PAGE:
Statistical analyses for comparison of esophageal and hand-clipped samples from grazing trials
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CitationVogel, K. P., Moore, K. J., & Johnson, B. E. (1991). Statistical analyses for comparison of esophageal and hand-clipped samples from grazing trials. Journal of Range Management, 44(4), 379-382.
PublisherSociety for Range Management
JournalJournal of Range Management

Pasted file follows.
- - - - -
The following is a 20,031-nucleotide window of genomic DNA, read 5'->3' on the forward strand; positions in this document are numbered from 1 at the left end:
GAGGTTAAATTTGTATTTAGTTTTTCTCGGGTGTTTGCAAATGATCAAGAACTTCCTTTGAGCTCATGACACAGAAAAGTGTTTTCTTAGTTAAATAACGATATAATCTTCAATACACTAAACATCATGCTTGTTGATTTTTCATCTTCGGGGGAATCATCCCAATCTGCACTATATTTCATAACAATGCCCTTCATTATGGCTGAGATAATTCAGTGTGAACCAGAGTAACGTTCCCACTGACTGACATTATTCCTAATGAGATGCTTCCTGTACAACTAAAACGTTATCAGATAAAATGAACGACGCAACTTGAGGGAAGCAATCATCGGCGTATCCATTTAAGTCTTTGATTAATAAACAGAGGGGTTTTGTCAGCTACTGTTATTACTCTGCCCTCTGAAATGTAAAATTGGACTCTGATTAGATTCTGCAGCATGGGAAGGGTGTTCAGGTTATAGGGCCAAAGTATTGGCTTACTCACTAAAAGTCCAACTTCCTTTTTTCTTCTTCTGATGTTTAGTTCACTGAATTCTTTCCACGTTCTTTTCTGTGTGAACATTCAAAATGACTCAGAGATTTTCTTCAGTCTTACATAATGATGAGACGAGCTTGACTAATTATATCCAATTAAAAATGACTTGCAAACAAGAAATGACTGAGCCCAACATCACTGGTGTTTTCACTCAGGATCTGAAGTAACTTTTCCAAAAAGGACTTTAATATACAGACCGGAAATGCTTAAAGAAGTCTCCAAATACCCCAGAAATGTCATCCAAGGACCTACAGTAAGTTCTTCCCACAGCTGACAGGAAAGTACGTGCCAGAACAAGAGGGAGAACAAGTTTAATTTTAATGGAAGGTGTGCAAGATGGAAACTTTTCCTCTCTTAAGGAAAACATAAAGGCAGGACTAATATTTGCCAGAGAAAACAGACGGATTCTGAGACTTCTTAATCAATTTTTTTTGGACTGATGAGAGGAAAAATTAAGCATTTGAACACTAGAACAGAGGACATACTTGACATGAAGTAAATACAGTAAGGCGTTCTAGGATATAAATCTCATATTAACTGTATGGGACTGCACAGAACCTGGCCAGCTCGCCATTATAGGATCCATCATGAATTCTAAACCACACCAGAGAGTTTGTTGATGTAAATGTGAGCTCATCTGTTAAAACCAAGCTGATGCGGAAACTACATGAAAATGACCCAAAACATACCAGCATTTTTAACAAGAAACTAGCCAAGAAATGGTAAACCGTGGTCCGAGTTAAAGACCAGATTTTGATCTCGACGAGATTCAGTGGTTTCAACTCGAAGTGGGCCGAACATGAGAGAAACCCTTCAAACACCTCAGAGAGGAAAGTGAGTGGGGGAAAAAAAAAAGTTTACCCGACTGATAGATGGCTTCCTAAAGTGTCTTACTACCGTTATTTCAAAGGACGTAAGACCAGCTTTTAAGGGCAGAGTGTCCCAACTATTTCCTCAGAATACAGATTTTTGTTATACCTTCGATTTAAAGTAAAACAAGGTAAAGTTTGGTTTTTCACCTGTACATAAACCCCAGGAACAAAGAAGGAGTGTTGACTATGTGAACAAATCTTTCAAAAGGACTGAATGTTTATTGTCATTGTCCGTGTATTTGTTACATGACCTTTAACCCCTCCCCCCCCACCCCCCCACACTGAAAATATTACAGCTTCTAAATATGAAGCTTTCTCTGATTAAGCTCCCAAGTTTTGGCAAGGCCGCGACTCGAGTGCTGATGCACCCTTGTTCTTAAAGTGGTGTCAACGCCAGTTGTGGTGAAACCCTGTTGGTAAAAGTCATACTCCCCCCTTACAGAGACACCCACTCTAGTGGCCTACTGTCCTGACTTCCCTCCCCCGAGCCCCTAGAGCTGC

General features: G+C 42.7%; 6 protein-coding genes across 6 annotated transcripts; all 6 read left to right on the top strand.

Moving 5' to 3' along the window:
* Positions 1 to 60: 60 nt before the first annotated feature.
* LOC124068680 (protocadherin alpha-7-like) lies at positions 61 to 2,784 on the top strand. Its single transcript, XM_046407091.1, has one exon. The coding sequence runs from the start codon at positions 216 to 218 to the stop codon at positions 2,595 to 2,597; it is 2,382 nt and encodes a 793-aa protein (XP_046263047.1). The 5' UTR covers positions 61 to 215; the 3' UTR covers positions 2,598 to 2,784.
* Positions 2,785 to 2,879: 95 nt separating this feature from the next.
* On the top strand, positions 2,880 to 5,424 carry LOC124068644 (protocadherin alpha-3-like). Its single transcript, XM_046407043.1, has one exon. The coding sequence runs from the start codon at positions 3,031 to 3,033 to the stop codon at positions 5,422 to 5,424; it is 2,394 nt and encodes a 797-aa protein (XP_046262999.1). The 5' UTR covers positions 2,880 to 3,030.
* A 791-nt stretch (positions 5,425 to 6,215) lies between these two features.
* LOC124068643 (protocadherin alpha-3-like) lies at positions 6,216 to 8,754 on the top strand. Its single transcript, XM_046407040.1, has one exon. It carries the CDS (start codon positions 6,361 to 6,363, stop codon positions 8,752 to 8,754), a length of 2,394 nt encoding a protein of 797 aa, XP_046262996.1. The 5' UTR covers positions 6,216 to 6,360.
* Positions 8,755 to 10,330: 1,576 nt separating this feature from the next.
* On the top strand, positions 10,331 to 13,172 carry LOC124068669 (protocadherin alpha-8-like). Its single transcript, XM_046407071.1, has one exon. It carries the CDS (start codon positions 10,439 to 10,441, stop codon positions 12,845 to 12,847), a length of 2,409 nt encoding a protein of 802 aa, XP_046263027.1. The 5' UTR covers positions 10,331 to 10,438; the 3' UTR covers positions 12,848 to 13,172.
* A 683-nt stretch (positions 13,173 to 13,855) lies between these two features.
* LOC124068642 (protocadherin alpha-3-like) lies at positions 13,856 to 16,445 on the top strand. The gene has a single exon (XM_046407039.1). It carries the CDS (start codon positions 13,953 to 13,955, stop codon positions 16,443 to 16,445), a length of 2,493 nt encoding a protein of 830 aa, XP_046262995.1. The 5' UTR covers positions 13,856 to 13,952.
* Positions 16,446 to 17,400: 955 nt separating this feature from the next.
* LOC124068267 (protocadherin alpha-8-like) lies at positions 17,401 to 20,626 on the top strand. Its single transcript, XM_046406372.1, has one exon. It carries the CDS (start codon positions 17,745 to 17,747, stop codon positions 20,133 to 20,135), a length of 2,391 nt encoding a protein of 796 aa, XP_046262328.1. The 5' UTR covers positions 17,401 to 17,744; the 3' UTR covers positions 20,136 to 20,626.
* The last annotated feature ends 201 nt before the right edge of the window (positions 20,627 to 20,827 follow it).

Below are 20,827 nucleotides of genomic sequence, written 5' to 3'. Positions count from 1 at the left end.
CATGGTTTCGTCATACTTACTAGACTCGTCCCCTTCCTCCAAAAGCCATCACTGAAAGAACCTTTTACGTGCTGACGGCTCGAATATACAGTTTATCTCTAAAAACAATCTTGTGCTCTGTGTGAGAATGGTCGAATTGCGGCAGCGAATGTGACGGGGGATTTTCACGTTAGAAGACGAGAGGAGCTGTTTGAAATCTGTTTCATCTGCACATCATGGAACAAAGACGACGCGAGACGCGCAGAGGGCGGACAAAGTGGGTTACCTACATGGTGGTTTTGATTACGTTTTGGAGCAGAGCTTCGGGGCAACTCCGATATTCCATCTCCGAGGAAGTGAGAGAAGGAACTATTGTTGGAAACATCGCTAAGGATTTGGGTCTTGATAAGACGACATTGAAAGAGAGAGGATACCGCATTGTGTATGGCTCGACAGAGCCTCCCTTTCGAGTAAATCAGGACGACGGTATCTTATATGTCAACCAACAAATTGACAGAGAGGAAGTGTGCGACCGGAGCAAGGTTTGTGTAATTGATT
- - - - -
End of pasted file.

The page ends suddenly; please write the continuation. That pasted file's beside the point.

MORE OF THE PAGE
AbstractEsophageal fistulated animals are used to collect samples of the forage being consumed by animals in grazing experiments. Four principal hypotheses (H) can be tested in esophageal trials: (1) esophageal samples are similar over treatments, (2) available forage is similar over treatments, (3) esophageal and available forage samples are similar, and (4) differential selection of diet did not occur among treatments. Because of the constraints of limited animal numbers, multiple latin-square or crossover designs in which the same animals are used to sample pastures during different periods of time are used to test H 1. Available forage is determined by collecting samples from the pastures over the duration of the study. The experimental design for these samples is a split-plot in time which is used to test H 2. Analyses of 1 set of samples (esophageal or available) using the experimental design for the other set is inappropriate. Since esophageal and available samples are paired within experimental units, paired t-tests can be used to test H 3 by treatment or averaged over treatments. H 4 can be tested by conducting an analysis of variance of esophageal minus available (or vice-versa) differences averaged over periods. Significant treatment effects indicate differential selection of diet among treatments occurred.